Dale G. Renlund, a member of the Quorum of the Twelve Apostles of the Church of Jesus Christ said it this way: “Reverence for the givers does more than just make us grateful. Reflecting on their gifts can and should transform us.”

Earlier this year Pope Francis also turned to the spirit of gratitude when he said, “It is a contagious gratitude that helps every one of us to be grateful toward those who take care of our needs.” Gratitude grows as we turn our attention toward and show reverence for the “givers” in our lives — human and divine.

I have written previously about the numerous studies surrounding the phenomenon of why family fortunes and wealth do not get passed down beyond a generation or two. This is especially perplexing in cases where, given the assets available, the wealth should perpetuate forever. Celebrated multigenerational wealth expert, Lee Brower, often touts ingratitude as the No. 1 reason why wealth doesn’t continue from generation to generation.

Brower also teaches that gratitude must be at the core of any approach to wealth management. Total wealth includes gratitude not only for an abundance of tangible assets but also for the equally real assets of character, principles, vision, goals, deep relationships, personal connections and meaningful memories. 

The courage to face our own ingratitude may be one of the most daunting tests of personal character. Albert Einstein said, “There are only two ways to live your life. One is as though nothing is a miracle. The other is as though everything is a miracle.” Ingratitude cannot exist in the same space where awe, wonder and thankfulness create the miraculous in the midst of the common. Recognizing the miraculous all around us is the beginning of healing.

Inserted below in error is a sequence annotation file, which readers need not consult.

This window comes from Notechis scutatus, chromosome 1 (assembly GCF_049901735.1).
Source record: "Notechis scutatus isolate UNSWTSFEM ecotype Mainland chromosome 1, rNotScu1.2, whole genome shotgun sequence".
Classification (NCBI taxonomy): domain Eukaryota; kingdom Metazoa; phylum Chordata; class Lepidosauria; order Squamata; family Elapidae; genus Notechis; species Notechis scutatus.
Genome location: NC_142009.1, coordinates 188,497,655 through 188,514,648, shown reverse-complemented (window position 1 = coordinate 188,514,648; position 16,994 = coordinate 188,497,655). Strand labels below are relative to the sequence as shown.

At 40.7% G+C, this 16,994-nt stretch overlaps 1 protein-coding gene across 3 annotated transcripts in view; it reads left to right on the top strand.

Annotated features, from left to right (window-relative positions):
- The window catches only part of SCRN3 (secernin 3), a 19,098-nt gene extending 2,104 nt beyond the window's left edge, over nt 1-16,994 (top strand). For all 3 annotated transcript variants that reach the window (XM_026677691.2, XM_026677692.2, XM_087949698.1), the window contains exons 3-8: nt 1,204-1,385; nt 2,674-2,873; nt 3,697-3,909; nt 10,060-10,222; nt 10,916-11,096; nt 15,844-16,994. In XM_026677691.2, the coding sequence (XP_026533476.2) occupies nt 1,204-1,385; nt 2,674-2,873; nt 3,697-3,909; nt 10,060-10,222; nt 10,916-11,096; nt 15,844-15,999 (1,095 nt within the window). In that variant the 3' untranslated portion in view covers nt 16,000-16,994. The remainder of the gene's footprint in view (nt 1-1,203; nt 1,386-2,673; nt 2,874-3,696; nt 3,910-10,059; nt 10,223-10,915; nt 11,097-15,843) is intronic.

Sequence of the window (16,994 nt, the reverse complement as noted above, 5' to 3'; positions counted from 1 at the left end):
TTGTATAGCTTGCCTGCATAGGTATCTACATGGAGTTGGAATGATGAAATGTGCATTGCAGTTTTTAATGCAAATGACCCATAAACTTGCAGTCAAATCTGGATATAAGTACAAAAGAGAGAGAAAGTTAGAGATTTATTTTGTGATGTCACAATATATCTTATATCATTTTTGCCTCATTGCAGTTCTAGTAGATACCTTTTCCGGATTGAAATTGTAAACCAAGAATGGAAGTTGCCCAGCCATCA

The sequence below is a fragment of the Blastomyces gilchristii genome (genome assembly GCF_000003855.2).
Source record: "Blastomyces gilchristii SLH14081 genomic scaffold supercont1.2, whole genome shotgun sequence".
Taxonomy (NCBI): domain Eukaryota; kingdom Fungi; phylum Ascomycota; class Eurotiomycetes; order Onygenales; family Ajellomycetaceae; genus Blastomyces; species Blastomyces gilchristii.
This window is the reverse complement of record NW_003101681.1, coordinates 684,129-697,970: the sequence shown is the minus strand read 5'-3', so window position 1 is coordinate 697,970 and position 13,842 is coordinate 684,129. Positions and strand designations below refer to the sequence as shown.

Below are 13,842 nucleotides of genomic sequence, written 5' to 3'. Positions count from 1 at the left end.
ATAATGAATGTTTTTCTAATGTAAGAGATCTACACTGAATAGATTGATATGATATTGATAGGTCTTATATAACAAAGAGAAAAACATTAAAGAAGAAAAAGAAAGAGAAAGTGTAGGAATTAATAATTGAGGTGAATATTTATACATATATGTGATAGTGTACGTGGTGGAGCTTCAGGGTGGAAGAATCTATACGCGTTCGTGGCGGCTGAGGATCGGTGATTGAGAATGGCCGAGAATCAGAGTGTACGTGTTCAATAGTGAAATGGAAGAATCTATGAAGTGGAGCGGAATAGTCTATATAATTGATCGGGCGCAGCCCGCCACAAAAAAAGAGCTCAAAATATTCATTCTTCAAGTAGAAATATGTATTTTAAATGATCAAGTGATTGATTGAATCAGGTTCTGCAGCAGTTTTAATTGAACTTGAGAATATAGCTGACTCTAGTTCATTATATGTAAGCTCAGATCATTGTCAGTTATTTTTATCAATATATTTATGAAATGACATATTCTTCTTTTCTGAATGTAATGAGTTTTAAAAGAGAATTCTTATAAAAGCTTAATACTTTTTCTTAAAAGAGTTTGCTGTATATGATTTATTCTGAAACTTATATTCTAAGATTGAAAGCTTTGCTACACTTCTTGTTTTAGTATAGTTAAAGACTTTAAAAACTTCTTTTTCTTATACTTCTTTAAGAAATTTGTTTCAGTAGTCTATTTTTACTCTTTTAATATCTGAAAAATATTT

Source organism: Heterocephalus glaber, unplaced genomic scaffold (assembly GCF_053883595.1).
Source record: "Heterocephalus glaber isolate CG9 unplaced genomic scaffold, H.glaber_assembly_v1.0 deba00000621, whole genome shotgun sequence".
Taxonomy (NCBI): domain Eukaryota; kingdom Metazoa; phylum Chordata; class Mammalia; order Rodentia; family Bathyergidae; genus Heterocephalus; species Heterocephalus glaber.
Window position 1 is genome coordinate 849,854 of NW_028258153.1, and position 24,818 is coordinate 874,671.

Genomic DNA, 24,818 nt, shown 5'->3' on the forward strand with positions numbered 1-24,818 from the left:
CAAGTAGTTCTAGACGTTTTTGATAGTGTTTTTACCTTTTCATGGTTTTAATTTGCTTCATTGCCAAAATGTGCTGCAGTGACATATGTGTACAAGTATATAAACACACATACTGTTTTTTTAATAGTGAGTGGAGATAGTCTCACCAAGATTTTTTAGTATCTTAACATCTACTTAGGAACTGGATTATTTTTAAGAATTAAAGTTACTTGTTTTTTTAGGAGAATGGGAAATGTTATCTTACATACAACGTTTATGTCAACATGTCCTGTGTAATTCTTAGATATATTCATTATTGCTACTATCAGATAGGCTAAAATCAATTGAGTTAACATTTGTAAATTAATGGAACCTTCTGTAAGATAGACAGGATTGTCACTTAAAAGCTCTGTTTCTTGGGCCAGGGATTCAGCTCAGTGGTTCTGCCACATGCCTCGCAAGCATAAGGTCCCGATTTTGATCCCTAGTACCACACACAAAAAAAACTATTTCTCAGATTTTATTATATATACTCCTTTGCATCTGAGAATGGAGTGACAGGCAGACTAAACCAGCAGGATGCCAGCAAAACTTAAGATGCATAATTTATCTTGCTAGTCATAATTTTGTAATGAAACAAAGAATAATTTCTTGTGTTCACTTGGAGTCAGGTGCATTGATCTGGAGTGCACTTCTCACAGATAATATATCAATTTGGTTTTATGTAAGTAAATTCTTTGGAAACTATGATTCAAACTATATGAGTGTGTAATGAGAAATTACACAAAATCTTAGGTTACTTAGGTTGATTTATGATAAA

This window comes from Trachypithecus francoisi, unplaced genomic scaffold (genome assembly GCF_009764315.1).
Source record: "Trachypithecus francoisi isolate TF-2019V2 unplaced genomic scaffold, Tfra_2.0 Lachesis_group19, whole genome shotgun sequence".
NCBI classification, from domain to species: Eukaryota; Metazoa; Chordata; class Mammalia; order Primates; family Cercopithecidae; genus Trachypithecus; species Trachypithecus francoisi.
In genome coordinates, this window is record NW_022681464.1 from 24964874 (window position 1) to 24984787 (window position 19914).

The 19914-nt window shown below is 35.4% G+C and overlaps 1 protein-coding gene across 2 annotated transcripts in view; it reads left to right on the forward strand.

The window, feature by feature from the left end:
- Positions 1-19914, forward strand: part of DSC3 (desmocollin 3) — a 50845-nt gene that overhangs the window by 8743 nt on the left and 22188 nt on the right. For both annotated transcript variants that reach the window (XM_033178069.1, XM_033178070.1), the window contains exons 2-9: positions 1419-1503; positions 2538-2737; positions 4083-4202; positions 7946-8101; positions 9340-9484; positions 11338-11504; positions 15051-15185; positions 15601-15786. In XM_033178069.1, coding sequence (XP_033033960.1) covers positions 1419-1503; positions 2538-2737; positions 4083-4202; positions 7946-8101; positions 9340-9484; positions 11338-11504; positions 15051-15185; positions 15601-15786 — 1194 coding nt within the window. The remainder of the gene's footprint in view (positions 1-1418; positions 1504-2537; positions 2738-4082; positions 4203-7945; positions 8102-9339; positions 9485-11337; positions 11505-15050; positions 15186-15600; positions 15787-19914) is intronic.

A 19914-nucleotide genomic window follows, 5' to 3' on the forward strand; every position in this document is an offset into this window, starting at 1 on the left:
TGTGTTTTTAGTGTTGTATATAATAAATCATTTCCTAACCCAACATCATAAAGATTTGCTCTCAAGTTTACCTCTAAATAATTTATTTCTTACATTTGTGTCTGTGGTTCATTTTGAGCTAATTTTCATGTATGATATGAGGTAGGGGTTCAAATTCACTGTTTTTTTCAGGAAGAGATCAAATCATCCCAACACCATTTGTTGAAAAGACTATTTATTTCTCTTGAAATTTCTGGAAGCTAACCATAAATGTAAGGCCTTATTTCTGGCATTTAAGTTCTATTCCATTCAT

Feelings of love and gratitude seem to naturally swell at this time of year. Properly lived, gratitude isn’t a set of behaviors as much as it is a way of living and being. Gratitude drives out greed, selfishness and entitlement, bringing in its wake a desire to lift and serve others. True gratitude is expressed by action. 

President Nelson extended a grateful invitation to the world: “I invite you — for the next week — to turn social media into your own personal gratitude journal. Post about what you are grateful for, who you are grateful for, and why you are grateful. At the end of the week, see if you feel happier and more at peace. Use the hashtag #GiveThanks.”

Jordan concluded his treatise on gratitude nearly 120 years ago with this challenge: “Let us conceive of gratitude in its largest, most beautiful sense, that if we receive any kindness we are debtors, not merely to one person, but to the whole world. … Let us realize that it is in kindness to all that we can begin to repay the debt to one.”

President Nelson concluded his message to the world on the healing power of gratitude with a prayer of gratitude. He petitioned God, “Wilt Thou also help us repent from selfishness, unkindness, pride, and prejudice of any kind, so that we can better serve and love one another as brothers and sisters, and as Thy grateful children.”

To which I add a humble, and most grateful, “amen.”